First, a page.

Dixon and his band play their smooth tunes at Eagle Creek Park.
The Adventures of Abby
Jazz names at Eagle Creek

It’s been about a week and a half since the official start of summer, but in many ways summer doesn’t really get the green light for me until there are a healthy number of live music events on my calendar. And free is always a bonus! Since my graduate classes at IUPUI wrapped up, I’ve yet to park it at The Chatterbox (gasp!) but I did manage to make the short drive from my house over to Eagle Creek Park Wednesday for my first visit to their outdoor music series. Last week’s edition: Jazz on the Point.

Armed with some friends, a blanket, bottles of water and a box of Lucky Charms, I was pleasantly greeted by the familiar tree-lined drive into the park and a parking lot full of vehicles. Sometimes I forget how much I love and need to be away in the woods, but on this occasion it was great to see a full house. However, it wasn’t solely by car that fellow jazz-lovers arrived at the venue overlooking Eagle Creek Reservoir. I saw runners stop by with their dogs, folks pulling up in kayaks and canoes, bicycles and lucky kiddos being pulled in bicycle trailers.

As we settled into our spot I attempted to make friends with a pair of dogs at a neighboring blanket that appeared interested in our arrival. Maybe it’s because my dog is living with my parents and I miss that crazy, long-hair shedding pooch, but I always find myself making googly eyes at the dogs at these events the way some people “ooh” and “ahh” over babies. It’s also nice to see dogs out in public in our city. Dogs seem to make things more relaxed and fun, I think!

Two dogs watch attentively at the Jazz concert at Eagle Creek Park.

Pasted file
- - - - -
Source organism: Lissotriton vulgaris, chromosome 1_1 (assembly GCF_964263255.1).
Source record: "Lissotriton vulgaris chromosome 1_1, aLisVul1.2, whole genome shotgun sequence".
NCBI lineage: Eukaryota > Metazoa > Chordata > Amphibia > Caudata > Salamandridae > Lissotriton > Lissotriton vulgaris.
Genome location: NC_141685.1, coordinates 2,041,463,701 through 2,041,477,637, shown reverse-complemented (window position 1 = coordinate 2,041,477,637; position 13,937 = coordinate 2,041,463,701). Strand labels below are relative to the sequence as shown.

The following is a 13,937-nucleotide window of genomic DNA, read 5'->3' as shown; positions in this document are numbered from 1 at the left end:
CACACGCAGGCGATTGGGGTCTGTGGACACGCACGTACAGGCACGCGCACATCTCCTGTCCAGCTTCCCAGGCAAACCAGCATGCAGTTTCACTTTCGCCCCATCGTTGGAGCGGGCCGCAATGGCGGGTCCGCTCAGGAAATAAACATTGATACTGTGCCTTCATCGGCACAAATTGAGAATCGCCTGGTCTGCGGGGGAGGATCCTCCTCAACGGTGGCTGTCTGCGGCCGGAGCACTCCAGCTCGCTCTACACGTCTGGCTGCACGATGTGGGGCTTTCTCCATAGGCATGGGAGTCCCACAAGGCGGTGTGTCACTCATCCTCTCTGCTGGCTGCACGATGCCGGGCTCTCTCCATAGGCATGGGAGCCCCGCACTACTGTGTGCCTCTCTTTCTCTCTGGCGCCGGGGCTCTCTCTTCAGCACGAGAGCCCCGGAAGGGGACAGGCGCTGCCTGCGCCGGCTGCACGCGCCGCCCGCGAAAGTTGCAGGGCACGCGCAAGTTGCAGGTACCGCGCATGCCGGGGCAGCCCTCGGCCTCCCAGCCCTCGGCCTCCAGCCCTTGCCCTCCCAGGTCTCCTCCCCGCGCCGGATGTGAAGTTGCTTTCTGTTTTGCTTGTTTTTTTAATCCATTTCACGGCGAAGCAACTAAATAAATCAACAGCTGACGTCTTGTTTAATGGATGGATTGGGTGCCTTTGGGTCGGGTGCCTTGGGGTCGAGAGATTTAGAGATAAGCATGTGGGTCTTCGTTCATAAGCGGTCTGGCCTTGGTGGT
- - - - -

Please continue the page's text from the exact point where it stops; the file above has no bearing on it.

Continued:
On stage Wednesday was the Rob Dixon Quartet. A nationally-recognized saxophonist, Dixon and his collaborators played from 6:30 until about 8:45 and dazzled the crowd with soulful organ and horn solos. Drummer Richard “Sleepy” Floyd was a crowd favorite and Dixon verified that distinction by sharing that Floyd, a Kokomo native, received a surprisingly massive round of applause and shouts at a show in Logansport. “He’s a celebrity!” Dixon boomed through the mic with a laugh.

Heck with celebrity, I just thought the idea of a jazz nickname was pretty rad. My friends and I contemplated the origins of jazz nicknames as folks around us continued to hoot and holler and frequently shout with gusto “Go Sleepy!” Sleepy. What about the names of the Seven Dwarves? Nobody wants to be Dopey or Grumpy, but we decided that everyone needs a jazz nickname! “How about fuzzy?” Kate suggested, referring to our young canine friend next door chewing on a dry, tasty-looking tree branch. Back at home I hopped online and checked out a blog that suggested the best jazz nicknames are anagrams of your actual name. In that case, I’d go with “Lazy Be Bit.” Sounds like someone could scat with that name!

About mid-way through the show, against my better judgment , I grabbed one of those tempting ice cream treats. You know. The ones wrapped in bright yellow paper with tantalizing images of the chipwich inside. How could I say no to $1.87 ice cream? Mmmm. It was 91 degrees in the shade, after all.

Dixon’s amiable personality and crowd interaction enhanced my appreciation of the night overall, for sure. I delight in knowing the stories behind the music, and the original tune “2212” is the soundtrack for parasailing, according to the front man. “This would be my theme music,” Dixon explained to the crowd smoothly. “It’s exciting for about 20 seconds and then it’s boring.” Another original composition was inspired by the intonation of a train pulling into its station, somewhere in Russia. “That’s my joint, the part I hear in my head.”

A crowd of people sit and listen while the sun sets at Eagle Creek Park.

Apart from offering a great look at natural elements, first-rate music and a chance for the community to come together and relax, Eagle Creek Park’s real achievement with Wednesday music nights is promoting Indy Parks and Recreation as a collective. I’m hoping the city will begin to place parks on high priority. According to recently released rankings of the 40 largest U.S. cities, Indianapolis landed at #36 overall. The rankings, released by The Trust for Public Land, consider population and acreage as well as the amount of money spent by the city for services and investment. Just 4.8 percent of the city’s land is dedicated to parks and $43.61 is spent per resident on park services. The robust turnout for Wednesday’s Jazz on the Point is evidence enough for me that Indy residents (and visitors) are looking for more and more opportunities to visit the parks.

Concerts are going all summer long at Eagle Creek. Check the schedule and let us know when you are going.

what's your jazz name?